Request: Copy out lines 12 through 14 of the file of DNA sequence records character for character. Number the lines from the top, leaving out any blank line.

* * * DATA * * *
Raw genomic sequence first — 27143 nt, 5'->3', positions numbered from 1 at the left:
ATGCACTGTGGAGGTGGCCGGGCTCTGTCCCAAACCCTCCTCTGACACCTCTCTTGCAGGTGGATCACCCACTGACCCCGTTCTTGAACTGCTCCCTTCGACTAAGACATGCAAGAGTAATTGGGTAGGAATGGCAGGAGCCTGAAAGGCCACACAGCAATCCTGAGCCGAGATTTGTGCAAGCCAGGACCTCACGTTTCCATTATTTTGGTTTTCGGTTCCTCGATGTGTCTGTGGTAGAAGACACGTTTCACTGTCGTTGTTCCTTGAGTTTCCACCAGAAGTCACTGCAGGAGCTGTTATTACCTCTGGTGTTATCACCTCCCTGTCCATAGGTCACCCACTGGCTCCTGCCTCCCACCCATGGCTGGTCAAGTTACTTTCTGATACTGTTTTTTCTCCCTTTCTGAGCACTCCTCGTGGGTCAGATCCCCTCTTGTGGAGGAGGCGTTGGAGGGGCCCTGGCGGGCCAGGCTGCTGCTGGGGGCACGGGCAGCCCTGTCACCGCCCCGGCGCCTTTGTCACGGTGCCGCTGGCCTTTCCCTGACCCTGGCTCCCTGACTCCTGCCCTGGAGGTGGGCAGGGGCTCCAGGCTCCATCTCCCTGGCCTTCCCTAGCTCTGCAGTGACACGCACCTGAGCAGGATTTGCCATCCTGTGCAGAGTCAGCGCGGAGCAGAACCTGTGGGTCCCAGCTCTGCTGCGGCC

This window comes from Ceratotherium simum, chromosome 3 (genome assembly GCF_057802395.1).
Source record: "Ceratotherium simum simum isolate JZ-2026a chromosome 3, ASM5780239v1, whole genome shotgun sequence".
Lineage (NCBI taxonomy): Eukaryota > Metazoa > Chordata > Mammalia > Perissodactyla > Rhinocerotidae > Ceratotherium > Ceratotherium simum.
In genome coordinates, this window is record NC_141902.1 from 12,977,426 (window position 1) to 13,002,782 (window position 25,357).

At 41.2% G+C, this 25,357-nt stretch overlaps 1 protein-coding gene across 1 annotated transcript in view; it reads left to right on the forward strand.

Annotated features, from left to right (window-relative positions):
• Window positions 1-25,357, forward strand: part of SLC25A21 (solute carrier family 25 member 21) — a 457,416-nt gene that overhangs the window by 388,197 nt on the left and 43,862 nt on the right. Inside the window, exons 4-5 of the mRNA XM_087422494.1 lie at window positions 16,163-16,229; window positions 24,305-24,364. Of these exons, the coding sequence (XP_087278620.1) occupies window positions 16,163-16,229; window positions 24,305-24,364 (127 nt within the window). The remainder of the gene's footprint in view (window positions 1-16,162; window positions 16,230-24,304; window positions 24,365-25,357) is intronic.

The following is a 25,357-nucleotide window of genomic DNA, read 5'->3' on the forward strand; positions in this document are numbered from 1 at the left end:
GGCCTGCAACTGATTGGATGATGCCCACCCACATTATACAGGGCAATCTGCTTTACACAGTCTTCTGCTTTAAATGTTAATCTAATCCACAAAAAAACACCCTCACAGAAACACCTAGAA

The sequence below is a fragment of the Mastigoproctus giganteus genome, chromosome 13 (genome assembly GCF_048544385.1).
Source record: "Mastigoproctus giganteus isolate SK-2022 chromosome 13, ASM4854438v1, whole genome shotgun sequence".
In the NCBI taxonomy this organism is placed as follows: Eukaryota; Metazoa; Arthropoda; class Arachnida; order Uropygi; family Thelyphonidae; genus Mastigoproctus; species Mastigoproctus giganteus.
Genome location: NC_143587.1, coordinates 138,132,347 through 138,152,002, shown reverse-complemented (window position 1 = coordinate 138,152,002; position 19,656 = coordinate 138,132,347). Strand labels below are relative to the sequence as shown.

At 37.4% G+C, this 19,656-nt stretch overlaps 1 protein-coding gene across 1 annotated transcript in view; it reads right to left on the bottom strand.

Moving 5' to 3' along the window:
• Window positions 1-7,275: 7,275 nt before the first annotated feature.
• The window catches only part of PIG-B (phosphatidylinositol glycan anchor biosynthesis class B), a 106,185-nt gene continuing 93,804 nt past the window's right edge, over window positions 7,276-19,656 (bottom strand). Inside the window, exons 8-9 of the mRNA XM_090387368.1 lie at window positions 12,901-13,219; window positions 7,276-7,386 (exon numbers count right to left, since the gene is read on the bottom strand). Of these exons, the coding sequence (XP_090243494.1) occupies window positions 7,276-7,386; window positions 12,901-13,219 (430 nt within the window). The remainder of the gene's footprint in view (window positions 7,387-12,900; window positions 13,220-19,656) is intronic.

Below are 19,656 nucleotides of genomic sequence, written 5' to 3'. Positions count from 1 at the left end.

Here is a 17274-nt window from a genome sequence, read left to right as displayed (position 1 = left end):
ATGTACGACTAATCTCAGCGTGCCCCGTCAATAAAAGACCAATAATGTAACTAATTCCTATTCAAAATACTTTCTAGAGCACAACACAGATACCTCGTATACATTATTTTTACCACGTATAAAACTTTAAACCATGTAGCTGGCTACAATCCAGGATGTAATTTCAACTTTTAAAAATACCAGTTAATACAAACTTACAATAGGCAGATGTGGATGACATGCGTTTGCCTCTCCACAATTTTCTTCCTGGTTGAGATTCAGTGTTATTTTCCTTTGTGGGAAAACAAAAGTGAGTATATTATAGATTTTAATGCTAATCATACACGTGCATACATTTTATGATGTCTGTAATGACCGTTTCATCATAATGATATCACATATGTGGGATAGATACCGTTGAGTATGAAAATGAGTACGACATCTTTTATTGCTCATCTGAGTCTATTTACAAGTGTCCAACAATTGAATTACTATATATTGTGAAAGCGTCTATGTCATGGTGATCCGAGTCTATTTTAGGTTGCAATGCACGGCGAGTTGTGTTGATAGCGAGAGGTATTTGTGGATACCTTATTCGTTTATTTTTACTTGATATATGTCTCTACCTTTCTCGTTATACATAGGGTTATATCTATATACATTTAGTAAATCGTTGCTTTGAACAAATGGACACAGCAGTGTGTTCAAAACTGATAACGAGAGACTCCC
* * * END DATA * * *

The sequence below is a fragment of the Mastigoproctus giganteus genome, chromosome 13 (genome assembly GCF_048544385.1).
Source record: "Mastigoproctus giganteus isolate SK-2022 chromosome 13, ASM4854438v1, whole genome shotgun sequence".
In the NCBI taxonomy this organism is placed as follows: Eukaryota; Metazoa; Arthropoda; class Arachnida; order Uropygi; family Thelyphonidae; genus Mastigoproctus; species Mastigoproctus giganteus.